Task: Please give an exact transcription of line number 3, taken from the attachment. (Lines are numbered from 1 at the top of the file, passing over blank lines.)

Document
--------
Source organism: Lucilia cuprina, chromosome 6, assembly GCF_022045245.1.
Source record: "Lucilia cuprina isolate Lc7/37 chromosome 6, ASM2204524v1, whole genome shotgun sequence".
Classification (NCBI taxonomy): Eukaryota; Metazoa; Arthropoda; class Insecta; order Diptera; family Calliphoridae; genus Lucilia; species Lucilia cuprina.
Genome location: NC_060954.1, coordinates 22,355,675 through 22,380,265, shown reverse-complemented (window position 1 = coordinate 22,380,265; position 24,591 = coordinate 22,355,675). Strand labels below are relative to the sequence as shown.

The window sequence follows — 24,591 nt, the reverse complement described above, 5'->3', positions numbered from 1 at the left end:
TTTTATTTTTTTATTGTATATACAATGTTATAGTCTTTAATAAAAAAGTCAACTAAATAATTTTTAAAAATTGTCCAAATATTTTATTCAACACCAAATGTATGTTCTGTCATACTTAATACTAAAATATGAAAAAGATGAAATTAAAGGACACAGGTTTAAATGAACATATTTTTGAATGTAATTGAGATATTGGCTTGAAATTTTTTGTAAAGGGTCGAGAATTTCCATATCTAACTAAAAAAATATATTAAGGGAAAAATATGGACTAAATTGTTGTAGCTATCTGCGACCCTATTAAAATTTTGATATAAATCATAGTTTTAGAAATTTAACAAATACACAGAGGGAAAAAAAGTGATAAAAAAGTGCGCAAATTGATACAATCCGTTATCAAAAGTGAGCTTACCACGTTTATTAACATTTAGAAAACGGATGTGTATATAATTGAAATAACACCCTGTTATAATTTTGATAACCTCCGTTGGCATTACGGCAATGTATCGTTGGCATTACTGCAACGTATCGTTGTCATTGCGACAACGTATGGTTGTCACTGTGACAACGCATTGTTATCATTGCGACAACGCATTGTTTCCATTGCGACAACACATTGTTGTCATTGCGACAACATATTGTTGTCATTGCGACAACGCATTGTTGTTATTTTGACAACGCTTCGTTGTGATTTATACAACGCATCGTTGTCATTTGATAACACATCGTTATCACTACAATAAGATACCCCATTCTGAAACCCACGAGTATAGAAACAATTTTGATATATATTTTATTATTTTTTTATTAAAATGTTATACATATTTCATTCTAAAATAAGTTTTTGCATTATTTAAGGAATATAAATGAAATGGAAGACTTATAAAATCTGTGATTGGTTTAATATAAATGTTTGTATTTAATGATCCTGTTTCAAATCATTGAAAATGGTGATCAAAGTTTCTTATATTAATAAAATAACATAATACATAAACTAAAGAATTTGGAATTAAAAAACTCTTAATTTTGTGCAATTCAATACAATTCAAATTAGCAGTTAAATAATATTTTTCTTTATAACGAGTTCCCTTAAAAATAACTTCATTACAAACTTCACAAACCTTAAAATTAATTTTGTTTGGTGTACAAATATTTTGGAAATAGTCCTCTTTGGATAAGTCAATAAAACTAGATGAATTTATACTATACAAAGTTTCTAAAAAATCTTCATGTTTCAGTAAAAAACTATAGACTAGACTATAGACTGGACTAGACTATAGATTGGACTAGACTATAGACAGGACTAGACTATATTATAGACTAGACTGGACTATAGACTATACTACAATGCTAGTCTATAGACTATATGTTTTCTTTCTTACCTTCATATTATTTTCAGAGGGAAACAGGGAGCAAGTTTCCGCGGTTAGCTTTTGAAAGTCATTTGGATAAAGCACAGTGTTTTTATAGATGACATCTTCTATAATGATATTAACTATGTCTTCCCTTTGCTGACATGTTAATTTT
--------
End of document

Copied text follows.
Classification (NCBI taxonomy): Eukaryota; Metazoa; Arthropoda; class Insecta; order Diptera; family Calliphoridae; genus Lucilia; species Lucilia cuprina.